- Current Status
- In Season
- 101 minutes
- release date
We gave it a B-
It’s been nearly 40 years since George Lucas first swept us to a galaxy far, far away. Since then, the rabid church of the Star Wars faithful has turned virtually every anecdote, artifact, and ancillary action figure related to the film into a holy relic on par with the bone fragments of saints that religious pilgrims once prayed to. If you’ve ever been to a Celebration convention deep in the hinterlands of New Jersey—or someplace equally dire—you’ll know exactly what I’m talking about. In addition to all of the Star Wars-related swag for sale, one of the things you quickly notice are the rows of tables filled with aging extras and bit players from the film hawking autographs. Watching the guy who played Greedo or some random X-wing pilot parlay their 15 seconds (or often much less) of 40-year-old fame into a $20 signed 8×10 glossy, it’s hard not to wonder what these people’s stories are. Jon Spira’s new documentary, Elstree 1976, answers that question with unexpected intimacy.
Elstree, of course, was the site where much of Star Wars was shot. A suburb of North London, the studio became an unlikely witness to history that none of the players (large or small) expected to become famous for, what at the time felt like a low-budget indie sci-fi film. In other words, no one expected Star Wars to become STAR WARS. Spira interviews about a dozen of the bit players on the film—folks of varying levels of training or ambition who would later become “immortalized in plastic” as action figures. There’s Anthony, who played the Stormtrooper who repeats Obi-Wan Kenobi’s famous Jedi mind trick line about C-3PO and R2-D2 not being the droids they’re looking for. He’s now a subway busker. There’s Angus, who played a member of the Rebel Guard without lines at the end of the film. He’s battled depression, made a bit of a career out of playing extras, and has now hatched a self-help martial arts regimen. There’s Laurie, another man who you’d never recognize because he spent the film under a Stormtrooper’s helmet and is now a musician. His claim to fame for eagle-eyed fans is that he’s the Stormtrooper who bumped his head going through a door—a blooper that appears in the film. There are more men and women interviewed who are on this same strata of face-in-the-crowd renown, and then there is Dave Prowse, the actor underneath Darth Vader’s uniform, an intriguing fellow who seems at turns surly and grateful for the gig.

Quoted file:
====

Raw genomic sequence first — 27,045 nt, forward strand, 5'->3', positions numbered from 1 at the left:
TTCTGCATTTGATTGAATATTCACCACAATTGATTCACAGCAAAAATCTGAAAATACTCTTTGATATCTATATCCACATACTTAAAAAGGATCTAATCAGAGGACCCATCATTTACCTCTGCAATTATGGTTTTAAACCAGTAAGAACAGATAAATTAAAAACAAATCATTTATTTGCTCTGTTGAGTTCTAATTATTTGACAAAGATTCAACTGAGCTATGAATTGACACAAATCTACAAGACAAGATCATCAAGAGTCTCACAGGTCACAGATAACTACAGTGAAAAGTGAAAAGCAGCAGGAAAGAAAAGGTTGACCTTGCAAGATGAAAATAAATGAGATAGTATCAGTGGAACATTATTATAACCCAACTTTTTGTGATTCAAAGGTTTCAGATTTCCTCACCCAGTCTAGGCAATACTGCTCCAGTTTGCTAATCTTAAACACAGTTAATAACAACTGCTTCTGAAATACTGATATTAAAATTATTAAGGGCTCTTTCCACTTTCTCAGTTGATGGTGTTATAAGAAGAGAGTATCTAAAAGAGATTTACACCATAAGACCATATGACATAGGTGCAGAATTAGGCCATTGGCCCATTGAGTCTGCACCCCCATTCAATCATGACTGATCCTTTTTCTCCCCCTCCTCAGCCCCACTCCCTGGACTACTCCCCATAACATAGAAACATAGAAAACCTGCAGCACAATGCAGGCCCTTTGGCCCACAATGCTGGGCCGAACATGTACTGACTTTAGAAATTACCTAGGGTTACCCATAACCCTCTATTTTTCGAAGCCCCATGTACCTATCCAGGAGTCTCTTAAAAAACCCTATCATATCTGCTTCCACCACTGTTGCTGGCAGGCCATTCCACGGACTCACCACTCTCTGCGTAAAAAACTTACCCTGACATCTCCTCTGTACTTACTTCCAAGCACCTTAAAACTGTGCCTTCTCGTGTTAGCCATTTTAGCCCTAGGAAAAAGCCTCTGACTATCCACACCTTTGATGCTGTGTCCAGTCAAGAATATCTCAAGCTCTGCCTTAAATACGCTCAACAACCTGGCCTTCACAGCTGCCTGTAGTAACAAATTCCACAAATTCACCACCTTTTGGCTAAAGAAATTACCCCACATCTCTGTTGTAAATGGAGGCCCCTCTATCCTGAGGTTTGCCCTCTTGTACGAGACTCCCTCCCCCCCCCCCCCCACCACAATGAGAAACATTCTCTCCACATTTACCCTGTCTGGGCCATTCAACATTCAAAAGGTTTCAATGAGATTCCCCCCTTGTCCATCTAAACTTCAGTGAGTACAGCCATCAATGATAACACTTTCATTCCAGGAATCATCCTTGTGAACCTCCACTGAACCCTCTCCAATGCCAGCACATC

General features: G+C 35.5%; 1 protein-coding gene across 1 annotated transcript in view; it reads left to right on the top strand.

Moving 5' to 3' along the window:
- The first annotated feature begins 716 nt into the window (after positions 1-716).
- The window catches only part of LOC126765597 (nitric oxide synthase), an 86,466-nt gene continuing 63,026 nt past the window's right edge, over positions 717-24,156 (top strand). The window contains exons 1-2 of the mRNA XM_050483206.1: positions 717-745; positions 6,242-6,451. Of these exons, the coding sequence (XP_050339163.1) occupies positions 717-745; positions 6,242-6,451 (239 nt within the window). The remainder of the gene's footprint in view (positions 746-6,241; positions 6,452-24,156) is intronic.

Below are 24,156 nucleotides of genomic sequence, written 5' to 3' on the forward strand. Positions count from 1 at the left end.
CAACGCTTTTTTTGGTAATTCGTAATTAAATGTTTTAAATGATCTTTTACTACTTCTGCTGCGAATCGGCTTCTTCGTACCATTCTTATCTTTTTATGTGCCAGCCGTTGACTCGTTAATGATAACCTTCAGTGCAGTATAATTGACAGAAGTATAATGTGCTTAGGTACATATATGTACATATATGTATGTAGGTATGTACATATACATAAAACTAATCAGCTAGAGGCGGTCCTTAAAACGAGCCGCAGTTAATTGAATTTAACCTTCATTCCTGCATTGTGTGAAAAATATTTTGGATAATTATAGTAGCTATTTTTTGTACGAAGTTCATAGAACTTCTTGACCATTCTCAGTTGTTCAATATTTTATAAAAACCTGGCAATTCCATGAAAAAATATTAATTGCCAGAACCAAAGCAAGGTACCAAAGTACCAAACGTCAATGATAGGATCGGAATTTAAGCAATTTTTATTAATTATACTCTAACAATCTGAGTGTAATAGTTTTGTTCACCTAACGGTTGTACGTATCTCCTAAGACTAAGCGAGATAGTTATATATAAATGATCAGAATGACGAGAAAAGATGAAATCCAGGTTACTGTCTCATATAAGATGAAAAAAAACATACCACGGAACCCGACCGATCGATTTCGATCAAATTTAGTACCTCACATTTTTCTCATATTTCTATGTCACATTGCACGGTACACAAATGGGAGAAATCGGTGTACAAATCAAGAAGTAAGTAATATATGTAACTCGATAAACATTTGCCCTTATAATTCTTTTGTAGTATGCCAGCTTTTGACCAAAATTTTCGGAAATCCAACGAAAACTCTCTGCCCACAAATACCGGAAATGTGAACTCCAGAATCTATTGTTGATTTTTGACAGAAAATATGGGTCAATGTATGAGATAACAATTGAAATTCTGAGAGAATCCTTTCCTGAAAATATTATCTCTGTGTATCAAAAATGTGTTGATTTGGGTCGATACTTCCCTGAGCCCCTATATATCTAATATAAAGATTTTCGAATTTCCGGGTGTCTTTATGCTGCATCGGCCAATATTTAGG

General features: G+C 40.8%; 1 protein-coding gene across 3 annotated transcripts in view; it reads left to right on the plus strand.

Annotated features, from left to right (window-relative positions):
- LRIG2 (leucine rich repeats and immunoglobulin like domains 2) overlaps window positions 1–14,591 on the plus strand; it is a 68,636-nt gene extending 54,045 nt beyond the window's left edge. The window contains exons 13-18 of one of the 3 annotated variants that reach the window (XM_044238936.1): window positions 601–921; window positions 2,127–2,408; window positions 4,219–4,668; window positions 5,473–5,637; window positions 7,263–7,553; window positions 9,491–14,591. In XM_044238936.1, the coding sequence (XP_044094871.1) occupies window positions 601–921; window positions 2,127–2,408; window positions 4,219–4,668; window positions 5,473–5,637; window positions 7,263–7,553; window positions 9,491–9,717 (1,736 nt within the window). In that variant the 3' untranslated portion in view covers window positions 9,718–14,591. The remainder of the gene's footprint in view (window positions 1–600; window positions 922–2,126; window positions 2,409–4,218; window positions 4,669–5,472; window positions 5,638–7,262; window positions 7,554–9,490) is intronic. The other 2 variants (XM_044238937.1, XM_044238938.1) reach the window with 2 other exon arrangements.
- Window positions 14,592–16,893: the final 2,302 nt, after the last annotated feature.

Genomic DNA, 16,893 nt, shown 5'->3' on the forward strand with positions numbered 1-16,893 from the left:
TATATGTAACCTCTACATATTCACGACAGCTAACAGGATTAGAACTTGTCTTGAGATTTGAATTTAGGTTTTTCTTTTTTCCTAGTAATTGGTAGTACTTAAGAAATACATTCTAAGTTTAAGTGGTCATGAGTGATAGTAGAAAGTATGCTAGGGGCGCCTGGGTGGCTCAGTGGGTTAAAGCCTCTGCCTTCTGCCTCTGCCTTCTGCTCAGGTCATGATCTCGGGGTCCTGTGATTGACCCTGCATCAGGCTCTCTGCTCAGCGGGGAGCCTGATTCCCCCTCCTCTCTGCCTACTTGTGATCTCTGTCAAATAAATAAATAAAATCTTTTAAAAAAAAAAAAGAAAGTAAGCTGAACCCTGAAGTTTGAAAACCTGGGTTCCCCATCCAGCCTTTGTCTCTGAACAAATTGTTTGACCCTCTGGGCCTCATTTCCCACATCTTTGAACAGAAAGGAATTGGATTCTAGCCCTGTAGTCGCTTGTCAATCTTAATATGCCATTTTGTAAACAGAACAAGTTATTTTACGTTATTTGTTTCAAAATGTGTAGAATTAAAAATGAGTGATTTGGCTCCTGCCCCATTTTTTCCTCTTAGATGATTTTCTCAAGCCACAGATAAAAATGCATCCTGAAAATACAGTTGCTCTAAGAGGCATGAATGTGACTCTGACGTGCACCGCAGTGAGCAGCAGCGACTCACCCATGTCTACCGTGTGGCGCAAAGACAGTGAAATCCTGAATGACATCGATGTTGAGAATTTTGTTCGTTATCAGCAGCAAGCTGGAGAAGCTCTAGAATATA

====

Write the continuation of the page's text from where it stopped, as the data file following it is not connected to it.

There are some stretches of the film that are frankly a bit boring and wouldn’t be missed if they were cut—scenes that discuss which pens the interview subjects like to use to sign memorabilia at Star Wars conventions. But just when you’re starting to glaze over at these anecdotes that are of little interest to anyone but the person telling them, these men and women start to talk about the hierarchy among their lot. How bit players with lines look down on the mere extras. The level of resentment is fascinating considering how low the stakes are. But this is the moment when the documentary most comes alive in an unintentionally funny way. Elstree 1976 isn’t an essential movie for anyone but the most obsessive fanboy or girl. It’s a film about the strange hand of fate, the wages of dumb luck, and the flipside of fame—life on the D-list. As one of the actors says—the man who played Greedo, in fact—”I’ve played MacBeth, but my gravestone will read, ‘Here lies Greedo.'” And he seems just fine with that. B-